Differences in polio mortality by socioeconomic status in two southern Ontario counties, 1900–1937

ResearchSpace/Manakin Repository

Show simple item record

dc.contributor.author Battles, Heather en
dc.date.accessioned 2018-10-08T02:54:00Z en
dc.date.issued 2017-07-01 en
dc.identifier.citation Social Science History 41(2):305-332 2017 en
dc.identifier.issn 0145-5532 en
dc.identifier.uri http://hdl.handle.net/2292/39408 en
dc.description.abstract The collective polio literature of the mid-twentieth century developed a model centered on age at infection. In this model, known as the hygiene hypothesis, risk of severe polio increased with socioeconomic status (SES) because higher SES was associated with older age at infection. Rural residence was also linked to increased polio risk due to older age at infection. Crowding and larger family size were associated with earlier age at infection and thus reduced the risk of severe polio. In contrast, according to the intensive-exposure hypothesis proposed by Nielsen and colleagues (2001, 2002), exposure to the poliovirus within the home was linked to increased severity of infection, making larger family size and crowding important risk factors. Data for polio deaths in Wentworth and York counties, including the cities of Hamilton and Toronto, from 1900 to 1937 were gathered from a variety of archival sources and socioeconomic class was coded using the five-point composite score scale from Hauser (1982). The results provide support for the intensive-exposure hypothesis as an addition to the traditional polio model. Age at death increased with status score during the earlier 1900–1929 period, but not in the 1930–1937 period. The overall proportions of polio deaths in the various status scores were stable over both periods and disproportionately prevalent in status score three (skilled blue collar). This analysis of polio mortality provides a more nuanced picture of the disease and its relation to SES in a time of rapidly changing socioecological conditions. en
dc.publisher Duke University Press en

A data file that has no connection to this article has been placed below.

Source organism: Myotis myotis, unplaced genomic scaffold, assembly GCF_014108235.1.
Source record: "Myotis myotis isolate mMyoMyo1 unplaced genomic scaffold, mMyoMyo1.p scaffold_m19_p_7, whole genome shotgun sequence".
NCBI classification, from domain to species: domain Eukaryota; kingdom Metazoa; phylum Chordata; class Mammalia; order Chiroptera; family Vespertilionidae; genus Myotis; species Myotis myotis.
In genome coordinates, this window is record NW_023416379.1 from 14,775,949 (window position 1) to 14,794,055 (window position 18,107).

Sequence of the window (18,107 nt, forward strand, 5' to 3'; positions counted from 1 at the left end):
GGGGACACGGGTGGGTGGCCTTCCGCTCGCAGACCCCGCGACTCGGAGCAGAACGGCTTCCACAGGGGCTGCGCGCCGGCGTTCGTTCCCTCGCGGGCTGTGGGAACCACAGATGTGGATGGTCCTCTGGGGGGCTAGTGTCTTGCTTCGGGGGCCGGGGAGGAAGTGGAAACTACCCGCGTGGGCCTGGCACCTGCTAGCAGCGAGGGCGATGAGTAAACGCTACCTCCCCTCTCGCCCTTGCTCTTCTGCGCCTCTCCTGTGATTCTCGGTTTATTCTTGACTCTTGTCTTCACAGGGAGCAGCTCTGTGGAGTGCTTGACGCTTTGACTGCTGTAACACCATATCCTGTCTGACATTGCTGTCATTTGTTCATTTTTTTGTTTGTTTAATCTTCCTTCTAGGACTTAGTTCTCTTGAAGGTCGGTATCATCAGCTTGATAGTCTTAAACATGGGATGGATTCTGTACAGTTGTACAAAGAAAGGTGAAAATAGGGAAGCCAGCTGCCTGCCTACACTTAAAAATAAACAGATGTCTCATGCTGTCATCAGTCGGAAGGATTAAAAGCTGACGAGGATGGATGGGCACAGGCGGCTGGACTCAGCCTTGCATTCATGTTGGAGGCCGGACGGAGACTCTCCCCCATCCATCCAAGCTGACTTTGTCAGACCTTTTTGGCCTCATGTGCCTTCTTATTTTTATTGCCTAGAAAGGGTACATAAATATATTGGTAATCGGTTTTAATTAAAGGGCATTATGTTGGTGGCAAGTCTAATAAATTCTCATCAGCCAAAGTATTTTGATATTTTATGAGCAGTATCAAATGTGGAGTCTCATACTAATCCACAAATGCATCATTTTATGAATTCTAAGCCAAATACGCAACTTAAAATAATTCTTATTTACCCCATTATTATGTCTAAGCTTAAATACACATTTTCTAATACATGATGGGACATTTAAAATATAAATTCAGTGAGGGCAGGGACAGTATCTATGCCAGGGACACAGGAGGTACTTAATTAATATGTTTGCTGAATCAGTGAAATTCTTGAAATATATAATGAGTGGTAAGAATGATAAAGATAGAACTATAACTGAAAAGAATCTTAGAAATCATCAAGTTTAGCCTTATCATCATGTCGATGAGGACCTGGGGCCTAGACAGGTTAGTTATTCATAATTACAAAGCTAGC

dc.relation.ispartofseries Social Science History en
dc.rights Items in ResearchSpace are protected by copyright, with all rights reserved, unless otherwise indicated. Previously published items are made available in accordance with the copyright policy of the publisher. en
dc.rights.uri https://researchspace.auckland.ac.nz/docs/uoa-docs/rights.htm en
dc.rights.uri https://www.cambridge.org/core/services/open-access-policies/open-access-journals/green-open-access-policy-for-journals en
dc.title Differences in polio mortality by socioeconomic status in two southern Ontario counties, 1900–1937 en
dc.type Journal Article en
dc.identifier.doi 10.1017/ssh.2017.1 en
pubs.issue 2 en
pubs.begin-page 305 en
pubs.volume 41 en
dc.rights.holder Copyright: Social Science History Association en
pubs.author-url https://www.cambridge.org/core/journals/social-science-history/article/differences-in-polio-mortality-by-socioeconomic-status-in-two-southern-ontario-counties-19001937/836DB50BE258A11FB2B93D9E03225665 en
pubs.end-page 332 en
dc.rights.accessrights http://purl.org/eprint/accessRights/OpenAccess en
pubs.subtype Article en
pubs.elements-id 622405 en
pubs.org-id Arts en
pubs.org-id Social Sciences en
pubs.org-id Anthropology en
dc.identifier.eissn 1527-8034 en
pubs.record-created-at-source-date 2017-04-11 en
pubs.online-publication-date 2017-04-07 en


Full text options

Find Full text

This item appears in the following Collection(s)

Show simple item record

Share

Search ResearchSpace


Advanced Search

Browse